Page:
Until 2009, boardroom discussions would often be restricted to revenue growth. The sustained recessionary conditions of recent times have forced CXOs to focus on several other priorities, not least of which are cost reduction strategies.
Across all corporations, spending as per budgets, achieving savings targets, ensuring spend compliance, etc. have become key points of discussion! While all these “changes” are positively impacting Direct Procurement’s COGS (Cost of Goods Sold) effectiveness, Indirect Procurement’s expense line continues to be plagued with multiple challenges. One of these can be attributed to its poor relationships with internal customers (read: peer functions).
We see three distinct issues that make up this relationship obstacle for Indirect Procurement. How can they be tackled and resolved?
#1: PACKAGING & MARKETING SERVICE OFFERINGS TO INTERNAL CUSTOMERS
The Procurement Department is essentially an internal vendor to other functions within an organization. But sadly, most Procurement Departments don’t understand the need to market their services internally, expecting peer functions to leverage their services by default.
In an ideal scenario this may make sense, but in practice it fails miserably. Peer functions (Marketing, R&D, IT, Facility Management, HR, etc.) understand their needs better than Procurement’s buyers and often involve them only at the last stage for “completing the paperwork”. Procurement, for its part, does not usually proactively build relationships to demonstrate the value it can add on behalf of its internal customers.
Tip 1: For Procurement teams to be successful, it is essential for them to speak the language of the business (i.e., internal customers) and understand their strategic drivers and business goals. Procurement leadership needs to align its functional goals accordingly. It is less and less about purchasing techniques and more about its ability to see the bigger picture.
#2: MANAGING THE PERCEPTION & EXPECTATION GAP
Communication gaps are major factors contributing to the failure of Indirect Procurement finding its place under the mainstream sun.
We have seen this two-way communication failure taking place simply because peer functions do not communicate their annual Master Assignment Schedules (MAS) to the Chief Procurement Officer. And, by the same token, Procurement does not communicate its savings plan for spends under management to peer functions. Having a plan to drive savings is great. But without communication, a perception versus expectation gap opens up—and that plan fails even before taking off!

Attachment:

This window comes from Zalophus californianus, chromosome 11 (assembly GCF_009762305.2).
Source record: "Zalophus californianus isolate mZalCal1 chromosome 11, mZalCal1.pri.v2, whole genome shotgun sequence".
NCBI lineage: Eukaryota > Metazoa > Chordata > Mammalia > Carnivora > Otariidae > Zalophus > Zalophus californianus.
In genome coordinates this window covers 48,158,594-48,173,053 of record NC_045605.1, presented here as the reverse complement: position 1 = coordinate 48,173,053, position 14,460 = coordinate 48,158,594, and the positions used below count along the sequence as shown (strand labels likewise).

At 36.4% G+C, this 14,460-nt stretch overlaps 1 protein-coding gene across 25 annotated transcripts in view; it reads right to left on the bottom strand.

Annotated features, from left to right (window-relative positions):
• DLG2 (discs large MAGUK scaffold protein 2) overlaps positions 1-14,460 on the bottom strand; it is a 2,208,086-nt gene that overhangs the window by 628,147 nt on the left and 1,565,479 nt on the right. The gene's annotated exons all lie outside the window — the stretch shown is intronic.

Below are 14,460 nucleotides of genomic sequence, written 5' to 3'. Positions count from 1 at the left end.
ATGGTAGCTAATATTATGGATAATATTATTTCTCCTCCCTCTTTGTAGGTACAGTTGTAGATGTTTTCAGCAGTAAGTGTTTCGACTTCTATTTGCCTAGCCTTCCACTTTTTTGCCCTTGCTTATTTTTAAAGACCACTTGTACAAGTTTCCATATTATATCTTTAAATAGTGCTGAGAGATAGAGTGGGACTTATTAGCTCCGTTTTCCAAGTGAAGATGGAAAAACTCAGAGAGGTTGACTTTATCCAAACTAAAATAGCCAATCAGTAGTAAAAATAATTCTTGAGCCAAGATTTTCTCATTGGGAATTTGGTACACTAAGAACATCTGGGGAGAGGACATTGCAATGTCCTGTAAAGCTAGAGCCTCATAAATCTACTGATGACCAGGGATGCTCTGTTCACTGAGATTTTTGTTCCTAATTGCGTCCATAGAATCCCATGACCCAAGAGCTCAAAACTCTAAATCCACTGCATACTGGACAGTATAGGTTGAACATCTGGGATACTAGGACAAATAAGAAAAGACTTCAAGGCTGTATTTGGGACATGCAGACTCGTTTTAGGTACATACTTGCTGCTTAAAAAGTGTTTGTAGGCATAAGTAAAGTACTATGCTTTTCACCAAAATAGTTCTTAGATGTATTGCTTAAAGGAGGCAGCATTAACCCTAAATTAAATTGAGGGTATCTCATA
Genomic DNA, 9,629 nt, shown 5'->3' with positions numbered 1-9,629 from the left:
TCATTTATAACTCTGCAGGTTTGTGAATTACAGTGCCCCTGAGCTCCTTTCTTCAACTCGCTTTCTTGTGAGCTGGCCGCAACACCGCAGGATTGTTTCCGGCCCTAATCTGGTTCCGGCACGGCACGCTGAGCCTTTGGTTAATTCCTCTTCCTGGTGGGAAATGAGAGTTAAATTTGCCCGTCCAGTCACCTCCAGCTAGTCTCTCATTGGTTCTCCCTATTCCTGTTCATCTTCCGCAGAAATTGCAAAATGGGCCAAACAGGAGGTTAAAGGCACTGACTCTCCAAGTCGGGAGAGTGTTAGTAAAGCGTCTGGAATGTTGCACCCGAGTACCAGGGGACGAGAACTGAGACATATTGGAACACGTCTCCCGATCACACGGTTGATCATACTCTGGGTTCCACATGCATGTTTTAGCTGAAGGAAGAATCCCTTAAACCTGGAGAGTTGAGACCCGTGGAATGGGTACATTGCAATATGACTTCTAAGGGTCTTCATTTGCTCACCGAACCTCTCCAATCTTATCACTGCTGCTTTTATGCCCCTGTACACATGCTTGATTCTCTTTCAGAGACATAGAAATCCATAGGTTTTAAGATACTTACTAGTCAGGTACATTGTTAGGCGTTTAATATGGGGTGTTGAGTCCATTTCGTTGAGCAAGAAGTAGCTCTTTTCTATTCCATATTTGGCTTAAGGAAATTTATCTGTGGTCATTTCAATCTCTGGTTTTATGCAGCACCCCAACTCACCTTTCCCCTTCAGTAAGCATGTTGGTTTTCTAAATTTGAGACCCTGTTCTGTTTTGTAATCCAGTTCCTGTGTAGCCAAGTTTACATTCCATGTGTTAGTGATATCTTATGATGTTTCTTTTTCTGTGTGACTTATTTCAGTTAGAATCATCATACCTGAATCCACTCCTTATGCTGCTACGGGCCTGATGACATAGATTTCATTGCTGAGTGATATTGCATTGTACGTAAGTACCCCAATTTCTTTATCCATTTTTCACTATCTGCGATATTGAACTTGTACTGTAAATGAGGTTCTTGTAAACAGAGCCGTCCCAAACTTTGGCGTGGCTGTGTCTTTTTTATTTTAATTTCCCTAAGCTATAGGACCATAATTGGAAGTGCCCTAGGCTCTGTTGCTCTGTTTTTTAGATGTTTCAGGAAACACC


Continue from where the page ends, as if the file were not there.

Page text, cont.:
The Perception & Expectation Gap!
Limited communication between internal customers and Indirect Procurement leads to your peers doubting your objectives and your sourcing support. In any case, if your colleagues in the business feel that the savings you achieve will show aspects of their function to be ineffective, they may even push back and veto an otherwise sound strategy. “Procurement does not understand the technical nuances”—now how many times have you heard that before?
Tip 2: Perception and expectation management is an important lever to ensure success of any strategy. Procurement leaders need to design inclusive strategies to achieve their savings and risk targets without threatening peer functions or making them look unnecessarily bad.
#3: COLLABORATING EFFECTIVELY WITH ACCOUNTS PAYABLE!
Across many companies, Procurement is from Mars and the AP (Accounts Payable) team is from Venus resulting in interdepartmental paralysis that fails to translate procurement outcomes to key performance indicators.
It is imperative to understand that while purchase orders and contracts are executed by Procurement, payment processing will always be done by the AP organization. The lack of a “meaningful” relationship with AP often leads to issues such as vendors not being paid on time, missing early payment discounts and incurring late payment penalties (mostly in the case of utilities).
This in turn adversely impacts Procurement’s ability to manage vendors effectively. An end-to-end integrated Procure to Pay organization is intrinsic to Procurement’s success in managing vendor relationships and meeting internal customer expectations.
Tip 3: Managing your relationships with the CFO and the AP team is absolutely crucial to your Procurement teams’ success at all levels.
Ultimately, the effectiveness of Procurement
will not come about from only excellent supplier relationships, knowledge of procurement techniques
, best in class e-procurement tools or smart vendor management. It requires highly skilled and passionate people (and teams) who can clearly chart out their strategic agenda and win cross-functional buy-in by choosing to be key “business partners” within the intra-organizational structure.